A case of fibromuscular dysplasia related intracerebral hemorrhage without angiographically cerebral abnormal vessels
- Department of Neurosurgery, Kyoto Prefectural University of Medicine, Japanese Red Cross Society, Kyoto Daini Hospital, Kyoto, Japan.
- Department of Diagnostic Pathology, Nishinotoin Bukkoji Clinic, Japanese Red Cross Society, Kyoto Daini Hospital, Kyoto, Japan.
- Department of Neurosurgery, Japanese Red Cross Society, Kyoto Daini Hospital, Kyoto, Japan.
- Department of Pathology, Japanese Red Cross Society, Kyoto Daini Hospital, Kyoto, Japan.
Gaku Fujiwara, Department of Neurosurgery, Kyoto Prefectural University of Medicine, Kyoto, Japan.
DOI:10.25259/SNI_1193_2021Copyright: © 2022 Surgical Neurology International This is an open-access article distributed under the terms of the Creative Commons Attribution-Non Commercial-Share Alike 4.0 License, which allows others to remix, transform, and build upon the work non-commercially, as long as the author is credited and the new creations are licensed under the identical terms.
How to cite this article: Gaku Fujiwara1, Daisuke Maruyama1, Hidetosho Okabe2, Yujiro Komaru3, Mamoru Murakami3, Kanade Katsura4, Nobukuni Murakami3, Naoya Hashimoto1. A case of fibromuscular dysplasia related intracerebral hemorrhage without angiographically cerebral abnormal vessels. 20-Jan-2022;13:26
How to cite this URL: Gaku Fujiwara1, Daisuke Maruyama1, Hidetosho Okabe2, Yujiro Komaru3, Mamoru Murakami3, Kanade Katsura4, Nobukuni Murakami3, Naoya Hashimoto1. A case of fibromuscular dysplasia related intracerebral hemorrhage without angiographically cerebral abnormal vessels. 20-Jan-2022;13:26. Available from: https://surgicalneurologyint.com/surgicalint-articles/11350/
Background: Fibromuscular dysplasia (FMD) can cause cerebral aneurysms and dissection, which can lead to stroke. Angiographic findings are important in the diagnosis. We report a case of FMD in which the cause of hemorrhage could not be determined by angiography.
Case Description: A 73-year-old woman suffered from intracerebral hemorrhage (ICH) associated with FMD without abnormal angiography cerebral vessels. She presented with headache and nausea. Subsequent head-computed tomography-revealed ICH in the left frontal lobe, and contrast-enhanced magnetic resonance imaging revealed a gadolinium-enhancing lesion in the perihematoma area and in the genu of the corpus callosum. Although cerebral angiography revealed a string of beads appearance in the bilateral extracranial internal carotid arteries, no abnormality explaining the hemorrhage was identified. The hematoma was removed and the pathological diagnosis was FMD. In the pathological specimen, various patterns of vulnerable vessels, such as aneurysmal dilatation and obstruction, were observed, which could easily collapse and result in hemorrhage. In the case of ICH of unknown origin, microscopic vessel disruption due to FMD should also be considered.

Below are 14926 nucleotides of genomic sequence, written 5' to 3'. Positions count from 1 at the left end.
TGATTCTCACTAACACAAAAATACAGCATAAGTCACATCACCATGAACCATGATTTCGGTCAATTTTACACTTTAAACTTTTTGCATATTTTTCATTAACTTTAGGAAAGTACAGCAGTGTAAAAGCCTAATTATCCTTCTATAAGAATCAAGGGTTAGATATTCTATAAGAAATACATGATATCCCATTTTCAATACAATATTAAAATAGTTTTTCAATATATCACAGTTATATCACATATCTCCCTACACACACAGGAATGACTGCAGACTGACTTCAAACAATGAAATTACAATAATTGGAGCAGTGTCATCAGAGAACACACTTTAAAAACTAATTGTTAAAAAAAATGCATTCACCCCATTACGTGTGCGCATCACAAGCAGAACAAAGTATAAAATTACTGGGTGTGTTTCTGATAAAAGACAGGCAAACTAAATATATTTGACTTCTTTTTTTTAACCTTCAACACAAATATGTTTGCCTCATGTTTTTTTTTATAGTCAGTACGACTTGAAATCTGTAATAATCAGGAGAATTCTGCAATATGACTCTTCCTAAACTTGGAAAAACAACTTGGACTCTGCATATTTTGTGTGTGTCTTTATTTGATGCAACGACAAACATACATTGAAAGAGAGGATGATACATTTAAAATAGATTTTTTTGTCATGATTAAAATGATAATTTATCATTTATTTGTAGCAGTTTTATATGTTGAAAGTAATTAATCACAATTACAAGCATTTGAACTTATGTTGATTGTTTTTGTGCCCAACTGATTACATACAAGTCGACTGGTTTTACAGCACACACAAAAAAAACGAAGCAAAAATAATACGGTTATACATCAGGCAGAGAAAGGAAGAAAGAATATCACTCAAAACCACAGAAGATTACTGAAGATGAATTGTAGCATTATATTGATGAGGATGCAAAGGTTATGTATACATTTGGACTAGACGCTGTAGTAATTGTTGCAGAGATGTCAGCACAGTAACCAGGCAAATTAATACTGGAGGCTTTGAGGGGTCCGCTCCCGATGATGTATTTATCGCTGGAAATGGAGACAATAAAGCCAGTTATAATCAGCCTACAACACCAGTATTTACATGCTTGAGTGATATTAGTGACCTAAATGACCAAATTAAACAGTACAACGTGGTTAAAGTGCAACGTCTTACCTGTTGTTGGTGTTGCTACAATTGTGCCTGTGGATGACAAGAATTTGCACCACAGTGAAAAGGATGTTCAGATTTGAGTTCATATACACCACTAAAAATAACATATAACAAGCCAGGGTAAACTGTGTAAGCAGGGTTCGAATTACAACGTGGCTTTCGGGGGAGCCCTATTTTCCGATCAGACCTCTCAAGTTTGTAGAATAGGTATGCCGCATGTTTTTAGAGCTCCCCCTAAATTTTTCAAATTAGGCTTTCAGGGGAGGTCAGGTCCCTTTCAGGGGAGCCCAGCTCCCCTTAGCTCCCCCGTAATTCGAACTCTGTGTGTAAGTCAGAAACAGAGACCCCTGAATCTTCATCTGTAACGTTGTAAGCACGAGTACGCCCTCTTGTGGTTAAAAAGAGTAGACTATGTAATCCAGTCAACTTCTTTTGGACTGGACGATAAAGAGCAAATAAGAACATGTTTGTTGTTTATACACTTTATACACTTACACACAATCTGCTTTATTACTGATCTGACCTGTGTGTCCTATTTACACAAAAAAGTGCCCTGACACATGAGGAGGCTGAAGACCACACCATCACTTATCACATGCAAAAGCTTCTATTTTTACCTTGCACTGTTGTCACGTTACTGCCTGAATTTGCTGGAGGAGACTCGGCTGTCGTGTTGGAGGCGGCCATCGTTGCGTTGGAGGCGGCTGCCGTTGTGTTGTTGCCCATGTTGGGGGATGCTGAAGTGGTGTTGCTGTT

Conclusion: FMD can cause ICH in microscopic vascular lesions that are undetectable on angiography.
Keywords: Fibromuscular dysplasia, Intracerebral hemorrhage, Stroke
Fibromuscular dysplasia (FMD) is a noninflammatory and nonatherosclerotic vascular disorder that leads to arterial tortuosity, stenosis, occlusion, aneurysm, and dissection of the middle and distal arterial segments of the human body.[
A 73-year-old Japanese woman with a history of hyperlipidemia, diabetes mellitus, and malignant lymphoma of mucosa-associated lymphoid tissue (MALT) presented to our hospital complaining of headache and nausea for 10 days. MALT lymphoma had been treated with chemotherapy 10 years ago and was in complete remission. The patient had no antithrombotic medications. The patient was fully alert and had no neurological deficits on initial physical examination. Brain computed tomography (CT) and magnetic resonance imaging (MRI) demonstrated subacute subcortical hematoma mainly in the left superior to middle frontal gyrus (43 × 18 × 44 mm) with gadolinium enhancement in the perihematoma area and in the genu of the corpus callosum [
Continuous stenosis with multifocal obliterations in the segment of small arterial fibromuscular dysplasia (FMD) affecting media to intima (a), and recanalization was shown in some of these obliterations. Consecutive two aneurysms occurring within the arterial wall with characteristic medial FMD (b) and markedly expanded aneurysm with quite thin residual wall locating nearby the artery with stenosis due to FMD (c). Areas of wall thickening and greatly dilated vessel endothelium are CD31-positive (d), whereas the endothelium of the thin-walled aneurysm is CD34-negative (e). (Original magnifications ×40 (a-c), ×100 (d and e)).
ICH due to FMD without obvious angiography abnormal vessels is an extremely rare entity and characteristic pathological findings are presented in this case. First, ICH associated with FMD has been reported in some reports [
According to the previous pathological reports of FMD, it was reported that FMD has lesions in small- and medium- sized vessels that cannot be captured on imaging.[
We encountered a rare case of FMD that caused ICH without angiography cerebral abnormal vessels and showed marked pathological findings in the small vessel wall. It should be considered that FMD can cause ICH due to microscopic obstruction or aneurysmal dilatation caused by vessel wall vulnerability.
The authors certify that they have obtained all appropriate patient consent.
There are no conflicts of interest.
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